1 5 Impact on country Source: USA TODAY/Pew Research Center Poll of 1,506 adults taken Sept. 4-8. Margin of error +/-3 percentage points. Janet Loehrke, USA TODAY Susan Page, USA TODAY 11:29 a.m. EDT September 16, 2013 Confusion about the Affordable Care Act, often referred to as Obamacare, hasn’t significantly abated, especially among the laws main targets. (Photo: Chip Somodevilla, Getty Images) Story Highlights New poll shows confusion and misinformation still exists about the law Among young people, just 56% realize there’s a mandate to be insured Knowledge about the law is higher in states that are setting up their own exchanges SHARE 6723 CONNECT 1021 TWEET 536 COMMENTEMAILMORE WASHINGTON — Republican lawmakers have failed in dozens of attempts to repeal the Affordable Care Act, but a new USA TODAY/Pew Research Center Poll shows just how difficult they have made it for President Obama’s signature legislative achievement to succeed. As the health care exchanges at the heart of the law open for enrollment in two weeks, the public’s views of it are as negative as they have ever been, and disapproval of the president’s handling of health care has hit a new high. Confusion and misinformation about the law haven’t significantly abated, especially among the law’s main targets. Among the 19% polled who are uninsured, nearly four in 10 don’t realize the law requires them to get health insurance next year. Among young people, whose participation is seen as crucial for the exchanges to work, just 56% realize there’s a mandate to be insured or face a fine. And in the states that have refused to participate in the insurance marketplaces defaulting instead to the federal exchange knowledge about the Affordable Care Act and support for it are notably lower than in states that are setting up their own exchanges. MORE: Pew poll “There has been a full-court press from Day One from the opposition to characterize and demonize the plan,” says Thomas Mann of the Brookings Institution, who wrote about the GOP efforts in a 2012 book about Washington he co-authored, It’s Even Worse Than It Looks. “The campaign against the law after it was enacted, the range of steps taken, the effort to delegitimize it it is unprecedented.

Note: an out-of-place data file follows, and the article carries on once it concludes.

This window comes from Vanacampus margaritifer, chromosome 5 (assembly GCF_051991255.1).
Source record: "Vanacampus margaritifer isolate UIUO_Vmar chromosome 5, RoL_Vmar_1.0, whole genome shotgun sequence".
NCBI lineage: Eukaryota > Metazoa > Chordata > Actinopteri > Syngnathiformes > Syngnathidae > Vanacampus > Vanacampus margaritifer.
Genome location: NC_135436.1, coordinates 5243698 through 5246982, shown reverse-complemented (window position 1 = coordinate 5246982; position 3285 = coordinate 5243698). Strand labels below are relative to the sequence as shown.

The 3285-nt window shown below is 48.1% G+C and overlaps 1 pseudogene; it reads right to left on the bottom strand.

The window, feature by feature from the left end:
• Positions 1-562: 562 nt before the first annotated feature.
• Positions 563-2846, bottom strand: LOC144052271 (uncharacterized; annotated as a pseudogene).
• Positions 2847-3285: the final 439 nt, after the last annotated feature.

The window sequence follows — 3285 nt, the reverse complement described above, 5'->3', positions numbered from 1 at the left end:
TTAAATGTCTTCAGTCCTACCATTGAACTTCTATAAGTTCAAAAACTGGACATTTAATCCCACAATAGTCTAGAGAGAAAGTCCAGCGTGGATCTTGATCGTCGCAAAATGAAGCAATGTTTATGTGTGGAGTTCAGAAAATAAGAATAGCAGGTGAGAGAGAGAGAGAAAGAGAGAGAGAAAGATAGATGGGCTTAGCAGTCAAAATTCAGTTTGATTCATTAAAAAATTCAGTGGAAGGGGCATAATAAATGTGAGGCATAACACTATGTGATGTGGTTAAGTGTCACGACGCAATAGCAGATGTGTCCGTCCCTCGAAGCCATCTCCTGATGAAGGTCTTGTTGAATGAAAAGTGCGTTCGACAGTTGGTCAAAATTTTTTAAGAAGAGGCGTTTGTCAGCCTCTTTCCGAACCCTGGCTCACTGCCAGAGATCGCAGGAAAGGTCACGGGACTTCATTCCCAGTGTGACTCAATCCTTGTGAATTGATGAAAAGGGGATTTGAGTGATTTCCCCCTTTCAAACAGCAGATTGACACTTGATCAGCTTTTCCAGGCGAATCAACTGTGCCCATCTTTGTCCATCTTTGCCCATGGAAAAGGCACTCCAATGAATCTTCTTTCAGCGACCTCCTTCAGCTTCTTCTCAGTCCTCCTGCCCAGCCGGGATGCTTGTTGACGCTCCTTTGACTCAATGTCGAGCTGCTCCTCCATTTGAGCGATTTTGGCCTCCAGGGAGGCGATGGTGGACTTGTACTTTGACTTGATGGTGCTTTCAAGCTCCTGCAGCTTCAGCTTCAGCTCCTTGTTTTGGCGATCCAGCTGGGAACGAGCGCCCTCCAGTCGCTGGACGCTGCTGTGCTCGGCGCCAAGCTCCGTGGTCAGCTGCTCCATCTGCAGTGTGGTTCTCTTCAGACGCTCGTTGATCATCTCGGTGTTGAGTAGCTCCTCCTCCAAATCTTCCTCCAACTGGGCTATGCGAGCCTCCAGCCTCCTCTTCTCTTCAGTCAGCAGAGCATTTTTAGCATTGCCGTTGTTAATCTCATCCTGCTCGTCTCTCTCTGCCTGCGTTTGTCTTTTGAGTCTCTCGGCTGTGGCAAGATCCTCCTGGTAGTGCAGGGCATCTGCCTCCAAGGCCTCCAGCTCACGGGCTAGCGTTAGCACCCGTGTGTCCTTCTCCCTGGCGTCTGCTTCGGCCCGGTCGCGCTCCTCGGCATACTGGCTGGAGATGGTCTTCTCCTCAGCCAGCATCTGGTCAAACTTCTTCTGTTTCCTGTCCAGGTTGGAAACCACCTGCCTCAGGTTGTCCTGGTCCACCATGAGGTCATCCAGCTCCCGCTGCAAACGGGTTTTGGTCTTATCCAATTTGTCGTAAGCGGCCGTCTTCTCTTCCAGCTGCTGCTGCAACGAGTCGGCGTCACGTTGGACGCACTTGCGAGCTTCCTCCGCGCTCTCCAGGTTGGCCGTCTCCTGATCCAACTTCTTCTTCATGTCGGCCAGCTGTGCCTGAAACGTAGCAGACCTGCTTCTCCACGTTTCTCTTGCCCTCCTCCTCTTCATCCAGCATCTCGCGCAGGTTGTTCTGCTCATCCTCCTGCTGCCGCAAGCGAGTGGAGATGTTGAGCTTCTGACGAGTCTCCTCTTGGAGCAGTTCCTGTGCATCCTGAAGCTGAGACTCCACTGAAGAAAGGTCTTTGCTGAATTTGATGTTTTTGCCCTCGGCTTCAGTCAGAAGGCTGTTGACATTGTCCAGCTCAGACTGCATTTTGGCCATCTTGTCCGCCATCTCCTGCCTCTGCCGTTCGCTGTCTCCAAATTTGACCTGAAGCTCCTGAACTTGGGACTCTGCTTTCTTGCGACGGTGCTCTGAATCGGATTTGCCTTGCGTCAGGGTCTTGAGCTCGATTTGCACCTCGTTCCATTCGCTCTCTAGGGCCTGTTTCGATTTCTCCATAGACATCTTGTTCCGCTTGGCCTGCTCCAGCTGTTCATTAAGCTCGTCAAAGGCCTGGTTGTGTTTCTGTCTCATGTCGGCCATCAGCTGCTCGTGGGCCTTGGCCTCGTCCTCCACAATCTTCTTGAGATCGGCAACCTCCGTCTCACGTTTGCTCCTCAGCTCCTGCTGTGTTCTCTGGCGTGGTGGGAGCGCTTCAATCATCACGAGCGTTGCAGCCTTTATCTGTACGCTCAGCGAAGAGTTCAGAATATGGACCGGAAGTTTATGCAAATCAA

Yes, we can win seven more races, Spithill told reporters. Were in quite a different situation now where were clearly confident in our boat and we believe we can do it and weve almost got nothing to lose. Oracle outmaneuvered New Zealand on the starting line yesterday, led at the first turn and extended that advantage to 11 seconds by the end of the second leg. Headed back upwind toward the Golden Gate Bridge, Oracle repeatedly forced the Kiwis in directions that caused disadvantages with the wind and current, extending the lead as the two 72-foot (22-meter) catamarans headed back toward the finish line. Spithill said the victory was the result of a good start and mistake-free sailing by tacticians Ben Ainslie and Tom Slingsby. We were able to get a nice jump off the line and from there Benny and Tom sailed a very nice race, Spithill said. If you get behind in a race, its very difficult to find a passing lane unless someone makes a mistake and between Benny and Tom, they didnt allow any passing lanes. Not Over Dean Barker, New Zealand s skipper, said his team wasnt taking its seven-race edge for granted. We dont believe this is over until we win one more race, he said. Its a battle. You have to fight incredibly hard for every point. There are no gimmes out here. The days second race was postponed when winds topped a 20 knot (23 mile per hour, 37 kilometer per hour) safety limit. It was the second consecutive day that had a race postponement. Spithill said New Zealand rebuffed Oracles proposal to increase the wind limit for the regatta.